The Glitzy,
Dazzling Hummingbirds

Of all the bird species in North America few are more gloriously plumaged than the hummingbirds.

Except for accidentals and strays, in the Eastern United States we only have the pleasure of one species' company: the ruby throated hummingbird, no bigger than my thumb, with an iridescent green back and whitish underparts.

The male has a fiery red throat that glows like burning embers when seen in the right light. The female lacks the gaudy bib.

The family name of hummingbirds is Trochilidae. That is the scientific name; they are called hummingbirds because of the humming or droning sound of their wings in flight. There are at least 319 species in the family, including the smallest bird in the world, the two and a quarter inch long Cuban Bee Hummingbird.

All of them are believed to have originated in South America with some species later radiating northward, as is true with many of our other migratory birds, the warblers being a good example.

Hummingbirds are flying examples of evolutionary specialization at its best. They have slender bills, straight or curved, perfectly adapted for probing into the inner recesses of flowering plants for nectar. All the members of the family are swift in flight with wings that are swept back like the most advanced jet aircraft and they have been clocked at speeds in excess of fifty miles per hour.

Their aerial maneuvering is something to behold. They can hover stationary in the air, fly backwards, shift sideways, fly straight up and down like a helicopter. They have the ability to rotate their shoulder joint, rather than the "hand" part of the wing like most birds, and this enables them to cut the air decisively on both the forestroke and backstroke.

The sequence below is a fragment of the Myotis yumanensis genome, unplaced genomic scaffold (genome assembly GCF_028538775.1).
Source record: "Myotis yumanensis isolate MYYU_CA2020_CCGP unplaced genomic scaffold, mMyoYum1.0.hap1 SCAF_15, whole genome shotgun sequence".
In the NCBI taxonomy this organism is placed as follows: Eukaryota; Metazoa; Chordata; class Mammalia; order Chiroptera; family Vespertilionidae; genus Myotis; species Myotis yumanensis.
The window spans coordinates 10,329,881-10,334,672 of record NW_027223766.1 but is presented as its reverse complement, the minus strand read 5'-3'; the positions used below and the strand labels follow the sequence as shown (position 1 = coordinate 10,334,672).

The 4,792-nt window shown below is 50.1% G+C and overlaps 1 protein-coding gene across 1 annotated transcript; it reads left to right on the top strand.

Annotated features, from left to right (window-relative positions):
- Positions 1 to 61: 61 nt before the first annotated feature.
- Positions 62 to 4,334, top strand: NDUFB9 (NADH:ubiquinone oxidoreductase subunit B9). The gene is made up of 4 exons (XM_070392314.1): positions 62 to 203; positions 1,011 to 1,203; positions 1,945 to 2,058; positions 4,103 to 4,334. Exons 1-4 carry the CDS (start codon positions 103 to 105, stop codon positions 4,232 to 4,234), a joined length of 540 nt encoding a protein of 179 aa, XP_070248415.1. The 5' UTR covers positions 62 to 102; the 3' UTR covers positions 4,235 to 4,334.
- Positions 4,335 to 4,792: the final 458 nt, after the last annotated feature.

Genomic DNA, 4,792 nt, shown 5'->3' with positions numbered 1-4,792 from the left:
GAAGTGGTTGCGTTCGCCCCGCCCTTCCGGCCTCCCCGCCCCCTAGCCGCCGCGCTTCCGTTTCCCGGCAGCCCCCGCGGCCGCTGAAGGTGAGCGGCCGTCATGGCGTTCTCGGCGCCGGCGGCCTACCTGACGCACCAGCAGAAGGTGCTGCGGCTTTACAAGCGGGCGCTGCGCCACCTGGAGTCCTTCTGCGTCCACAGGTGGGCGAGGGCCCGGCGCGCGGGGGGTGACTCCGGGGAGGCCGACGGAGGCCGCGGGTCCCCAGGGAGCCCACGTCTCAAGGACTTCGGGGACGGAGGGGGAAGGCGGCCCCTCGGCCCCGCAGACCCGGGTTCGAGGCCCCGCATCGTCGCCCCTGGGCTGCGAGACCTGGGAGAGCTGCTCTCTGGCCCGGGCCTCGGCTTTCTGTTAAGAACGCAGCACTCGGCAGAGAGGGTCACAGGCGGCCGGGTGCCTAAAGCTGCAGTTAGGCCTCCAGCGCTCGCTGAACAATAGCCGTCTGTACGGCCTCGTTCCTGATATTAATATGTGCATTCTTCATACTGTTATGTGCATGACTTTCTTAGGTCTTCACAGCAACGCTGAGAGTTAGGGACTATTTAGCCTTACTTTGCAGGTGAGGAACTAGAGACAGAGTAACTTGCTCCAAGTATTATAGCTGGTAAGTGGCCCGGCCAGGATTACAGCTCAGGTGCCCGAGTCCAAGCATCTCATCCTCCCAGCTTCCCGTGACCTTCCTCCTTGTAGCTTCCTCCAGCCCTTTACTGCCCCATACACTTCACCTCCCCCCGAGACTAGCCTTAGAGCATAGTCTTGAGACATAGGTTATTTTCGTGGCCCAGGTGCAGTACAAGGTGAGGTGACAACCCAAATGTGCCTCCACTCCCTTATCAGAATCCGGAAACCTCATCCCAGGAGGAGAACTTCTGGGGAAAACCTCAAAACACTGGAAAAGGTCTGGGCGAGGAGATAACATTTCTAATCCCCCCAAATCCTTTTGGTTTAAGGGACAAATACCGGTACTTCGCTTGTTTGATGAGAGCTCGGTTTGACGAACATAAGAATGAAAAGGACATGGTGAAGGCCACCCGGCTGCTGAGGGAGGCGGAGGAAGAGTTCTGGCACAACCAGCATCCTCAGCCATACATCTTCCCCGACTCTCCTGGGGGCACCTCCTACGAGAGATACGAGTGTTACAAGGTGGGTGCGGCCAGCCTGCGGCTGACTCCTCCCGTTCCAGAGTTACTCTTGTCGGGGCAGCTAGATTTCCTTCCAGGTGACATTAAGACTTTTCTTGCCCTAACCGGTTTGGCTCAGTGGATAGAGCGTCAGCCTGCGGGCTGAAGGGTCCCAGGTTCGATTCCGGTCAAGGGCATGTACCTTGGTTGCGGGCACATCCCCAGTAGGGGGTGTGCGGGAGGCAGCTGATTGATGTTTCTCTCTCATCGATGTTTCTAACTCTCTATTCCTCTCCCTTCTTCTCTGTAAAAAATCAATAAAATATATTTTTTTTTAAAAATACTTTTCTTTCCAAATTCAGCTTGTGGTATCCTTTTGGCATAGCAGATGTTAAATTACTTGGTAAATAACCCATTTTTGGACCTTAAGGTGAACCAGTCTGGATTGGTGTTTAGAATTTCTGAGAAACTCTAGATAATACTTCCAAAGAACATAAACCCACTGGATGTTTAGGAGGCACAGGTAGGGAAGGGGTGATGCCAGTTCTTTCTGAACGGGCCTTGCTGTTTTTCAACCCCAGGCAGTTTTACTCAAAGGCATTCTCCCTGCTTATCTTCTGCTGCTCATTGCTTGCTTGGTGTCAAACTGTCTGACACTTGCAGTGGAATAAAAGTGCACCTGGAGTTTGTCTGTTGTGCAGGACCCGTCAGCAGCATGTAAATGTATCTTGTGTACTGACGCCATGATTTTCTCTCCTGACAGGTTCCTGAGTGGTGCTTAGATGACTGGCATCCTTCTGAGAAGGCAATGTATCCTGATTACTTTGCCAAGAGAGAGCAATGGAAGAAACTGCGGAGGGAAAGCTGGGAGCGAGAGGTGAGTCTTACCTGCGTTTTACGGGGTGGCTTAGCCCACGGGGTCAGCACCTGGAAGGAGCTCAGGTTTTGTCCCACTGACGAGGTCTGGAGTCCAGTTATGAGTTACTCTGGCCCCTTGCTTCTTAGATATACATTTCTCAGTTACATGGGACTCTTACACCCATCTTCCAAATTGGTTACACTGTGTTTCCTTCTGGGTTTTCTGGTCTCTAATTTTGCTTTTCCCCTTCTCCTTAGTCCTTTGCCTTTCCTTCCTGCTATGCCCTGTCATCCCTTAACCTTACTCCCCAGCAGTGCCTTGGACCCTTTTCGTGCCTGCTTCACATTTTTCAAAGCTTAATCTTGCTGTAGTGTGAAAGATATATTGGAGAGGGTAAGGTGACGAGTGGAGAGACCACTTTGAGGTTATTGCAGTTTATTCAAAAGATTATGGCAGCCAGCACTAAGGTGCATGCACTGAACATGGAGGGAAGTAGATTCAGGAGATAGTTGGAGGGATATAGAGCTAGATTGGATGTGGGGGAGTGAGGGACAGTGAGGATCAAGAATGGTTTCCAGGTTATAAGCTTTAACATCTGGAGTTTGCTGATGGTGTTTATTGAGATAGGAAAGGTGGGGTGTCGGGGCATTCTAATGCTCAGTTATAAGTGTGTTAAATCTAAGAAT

In spite of their small size, or I should say because of it, hummingbirds have the highest metabolism rate of any warm-blooded vertebrate animal in the world, with the possible exception of shrews. Because of this rapid burning or oxidation of their food, they must feed continuously to stay alive.

Males are pugnacious in defending their territories and favorite feeding spots from other male Ruby-throats, and I have seen them give chase to crows and kingbirds. During their stay with us they commonly feed at flowers such as jewelweed, phlox, lilies, and honeysuckle. They are also fond of flowering trees such as maples, tulip trees, and buckeyes, when they are in bloom. Where salvia and other red flowers are planted about houses, the ruby-throat is apt to be a frequent visitor.

In the Western United States over twenty species of hummingbirds occur with Arizona claiming more than its share, some of them rare visitors from Mexico. The tropics can count the greatest number of species; maybe as many as three hundred and fifty, although the taxonomy is somewhat confusing because of the close similarity between many types. Most of them are birds of dazzling beauty and they range in size from smaller than our ruby-throated hummingbird to some species like the giant hummingbird of South America that is nine and a half inches long from tip of bill to tip of tail.

A roster of their names gives some idea of their appearance and their diversity. There is the green-fronted lancebill, the swallow-tailed hummingbird, the sparkling violetear, the fiery-tailed awlbill, the spangled coquette, the blue-tailed emerald, the blue-chinned sapphire, the blossom crown, the velvet-browed brilliant, the crimson topaz, the purple-backed sunbeam, the amethyst-throated sunangel, the bronze-tailed comet, and the blue-tufted starthroat, to name a few.